Sports Massage

Sports Massage

Our Sports Masseurs

  • Rhys Bastable

What is Sports Massage?

The main aim of sports massage is to reduce tension within the soft tissues of the body, such as, muscles and tendons. This can be done through a mixture of massage techniques, active and passive stretching, and kinesiology taping.

Treatment is perfect for all sporting people, sports massage is beneficial for all ages and abilities  to recovery from injury or to aid/ increase performance, however, you do not have to be sporty to benefit. Sports massage can be great for general health, postural issues and relaxation.

Kinesiology tape is a lightweight, elastic material with adhesive backing which is most commonly used to support and aid function within muscles, ligaments and tendons. In practice it can also be used for postural issues to, such as, rounding of the shoulders and repetitive strain injuries. In theory, kinesiology tape lifts the top layers of skin and tissues to promote blood flow to the underlying muscle, as well as reducing pain. For both general or sport treatment kinesiology taping is a none invasive, supportive and hypoallergenic way to treat a variety of conditions.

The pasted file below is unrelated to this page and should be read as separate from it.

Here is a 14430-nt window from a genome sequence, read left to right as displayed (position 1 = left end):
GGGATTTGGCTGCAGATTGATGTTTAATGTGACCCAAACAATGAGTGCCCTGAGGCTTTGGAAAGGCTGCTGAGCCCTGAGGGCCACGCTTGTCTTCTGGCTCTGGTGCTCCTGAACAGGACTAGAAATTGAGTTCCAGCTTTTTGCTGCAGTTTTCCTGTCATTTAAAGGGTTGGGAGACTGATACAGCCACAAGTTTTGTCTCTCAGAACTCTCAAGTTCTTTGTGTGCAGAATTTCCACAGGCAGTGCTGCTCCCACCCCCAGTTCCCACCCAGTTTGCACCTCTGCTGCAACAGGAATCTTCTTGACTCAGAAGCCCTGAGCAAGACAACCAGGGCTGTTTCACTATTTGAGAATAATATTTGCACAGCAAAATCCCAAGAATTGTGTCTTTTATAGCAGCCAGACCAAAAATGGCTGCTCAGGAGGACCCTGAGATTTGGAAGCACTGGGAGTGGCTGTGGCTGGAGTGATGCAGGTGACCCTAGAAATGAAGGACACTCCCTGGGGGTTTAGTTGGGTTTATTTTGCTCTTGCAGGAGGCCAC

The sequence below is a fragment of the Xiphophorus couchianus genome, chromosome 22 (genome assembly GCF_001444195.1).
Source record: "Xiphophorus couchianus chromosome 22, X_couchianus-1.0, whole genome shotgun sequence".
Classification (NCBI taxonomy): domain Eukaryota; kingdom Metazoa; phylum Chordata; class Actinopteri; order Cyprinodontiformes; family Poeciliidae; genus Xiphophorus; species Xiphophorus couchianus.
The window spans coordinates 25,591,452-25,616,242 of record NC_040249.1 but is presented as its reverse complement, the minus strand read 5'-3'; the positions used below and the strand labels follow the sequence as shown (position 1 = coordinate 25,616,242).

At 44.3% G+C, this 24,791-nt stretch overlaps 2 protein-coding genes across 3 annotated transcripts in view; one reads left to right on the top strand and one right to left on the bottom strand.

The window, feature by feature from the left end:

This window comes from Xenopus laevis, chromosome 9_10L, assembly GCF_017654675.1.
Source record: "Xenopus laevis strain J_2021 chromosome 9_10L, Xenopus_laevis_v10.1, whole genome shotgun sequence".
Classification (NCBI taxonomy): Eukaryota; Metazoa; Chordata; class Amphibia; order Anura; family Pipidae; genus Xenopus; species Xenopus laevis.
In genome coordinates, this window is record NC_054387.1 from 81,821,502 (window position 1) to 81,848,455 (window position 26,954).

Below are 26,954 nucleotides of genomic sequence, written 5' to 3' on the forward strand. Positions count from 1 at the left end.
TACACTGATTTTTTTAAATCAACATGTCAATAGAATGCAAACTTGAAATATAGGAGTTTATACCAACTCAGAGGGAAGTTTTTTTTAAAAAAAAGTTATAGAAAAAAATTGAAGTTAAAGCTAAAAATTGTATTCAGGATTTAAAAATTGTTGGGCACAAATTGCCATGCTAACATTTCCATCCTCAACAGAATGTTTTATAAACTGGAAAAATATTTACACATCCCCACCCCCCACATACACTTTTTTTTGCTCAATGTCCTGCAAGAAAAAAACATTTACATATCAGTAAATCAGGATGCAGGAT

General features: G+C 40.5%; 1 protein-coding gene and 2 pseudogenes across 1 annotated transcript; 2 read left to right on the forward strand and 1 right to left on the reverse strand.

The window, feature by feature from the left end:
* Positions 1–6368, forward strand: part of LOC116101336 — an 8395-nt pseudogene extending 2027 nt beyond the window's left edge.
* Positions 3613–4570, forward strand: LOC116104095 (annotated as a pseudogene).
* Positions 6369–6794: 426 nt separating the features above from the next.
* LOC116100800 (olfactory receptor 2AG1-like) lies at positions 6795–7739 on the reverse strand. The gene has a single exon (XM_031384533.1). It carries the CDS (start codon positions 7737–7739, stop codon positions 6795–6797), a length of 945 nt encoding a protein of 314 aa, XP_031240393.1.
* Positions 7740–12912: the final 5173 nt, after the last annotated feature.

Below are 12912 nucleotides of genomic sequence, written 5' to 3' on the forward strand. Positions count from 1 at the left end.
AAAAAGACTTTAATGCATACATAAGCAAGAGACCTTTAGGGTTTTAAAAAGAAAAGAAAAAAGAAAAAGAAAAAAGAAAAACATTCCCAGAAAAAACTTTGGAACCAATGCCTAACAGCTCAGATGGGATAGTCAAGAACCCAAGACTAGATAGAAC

What sports massage and kinesiology taping can aid:

  • Plantar fasciitis
  • Achilles tendinitis/ tension
  • Sore muscles from exercise
  • Runners knee
  • Muscular tension
  • Tennis and golfers elbow
  • Shoulder pain
  • Postural issues

Although sports massage is mainly used for athletes, it can be used for anyone suffering from muscular tension or pain. All of the skills can be transferred and adapted so that almost anyone can benefit.

The consultation firstly involves a detailed case history, this is where your practitioner will ask you how you sustained your injuries, where the pain is, as well as, more detailed questions about your lifestyle and any previous or present medical conditions.
Secondly, the practitioner will examine primarily the area that you have a problem, this will involve some simple movements on your part, the practitioner will take the area through some movement (passive examinations), finally going into any special/ orthopaedic tests that are relevant for your complaint.

Once the practitioner has formulated their diagnosis they will then explain in real terms what they feel is causing your pain. You will have as many opportunities as you wish to ask questions or clarify.

As long as there are no unforeseen complications which may require referral to your GP the practitioner will then move into treating your ailments.



<< Back